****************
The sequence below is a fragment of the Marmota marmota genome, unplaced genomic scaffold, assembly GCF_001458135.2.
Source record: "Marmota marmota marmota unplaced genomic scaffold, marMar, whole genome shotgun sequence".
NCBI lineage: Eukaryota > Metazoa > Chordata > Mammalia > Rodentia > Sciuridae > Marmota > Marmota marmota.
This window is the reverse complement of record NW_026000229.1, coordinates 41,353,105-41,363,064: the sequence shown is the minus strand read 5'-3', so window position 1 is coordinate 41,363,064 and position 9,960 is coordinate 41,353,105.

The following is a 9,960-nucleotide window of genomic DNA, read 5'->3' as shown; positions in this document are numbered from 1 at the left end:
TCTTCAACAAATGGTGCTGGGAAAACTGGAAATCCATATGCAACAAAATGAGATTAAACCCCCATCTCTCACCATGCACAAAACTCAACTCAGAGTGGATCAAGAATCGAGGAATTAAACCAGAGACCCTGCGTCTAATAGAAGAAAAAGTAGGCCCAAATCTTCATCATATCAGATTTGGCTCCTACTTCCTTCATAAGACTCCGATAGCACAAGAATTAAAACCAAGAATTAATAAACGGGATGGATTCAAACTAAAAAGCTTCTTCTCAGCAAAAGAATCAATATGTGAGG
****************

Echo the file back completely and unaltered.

The sequence below is a fragment of the Marmota marmota genome, unplaced genomic scaffold, assembly GCF_001458135.2.
Source record: "Marmota marmota marmota unplaced genomic scaffold, marMar, whole genome shotgun sequence".
NCBI lineage: Eukaryota > Metazoa > Chordata > Mammalia > Rodentia > Sciuridae > Marmota > Marmota marmota.
This window is the reverse complement of record NW_026000229.1, coordinates 41,353,105-41,363,064: the sequence shown is the minus strand read 5'-3', so window position 1 is coordinate 41,363,064 and position 9,960 is coordinate 41,353,105.

The following is a 9,960-nucleotide window of genomic DNA, read 5'->3' as shown; positions in this document are numbered from 1 at the left end:
TCTTCAACAAATGGTGCTGGGAAAACTGGAAATCCATATGCAACAAAATGAGATTAAACCCCCATCTCTCACCATGCACAAAACTCAACTCAGAGTGGATCAAGAATCGAGGAATTAAACCAGAGACCCTGCGTCTAATAGAAGAAAAAGTAGGCCCAAATCTTCATCATATCAGATTTGGCTCCTACTTCCTTCATAAGACTCCGATAGCACAAGAATTAAAACCAAGAATTAATAAACGGGATGGATTCAAACTAAAAAGCTTCTTCTCAGCAAAAGAATCAATATGTGAGG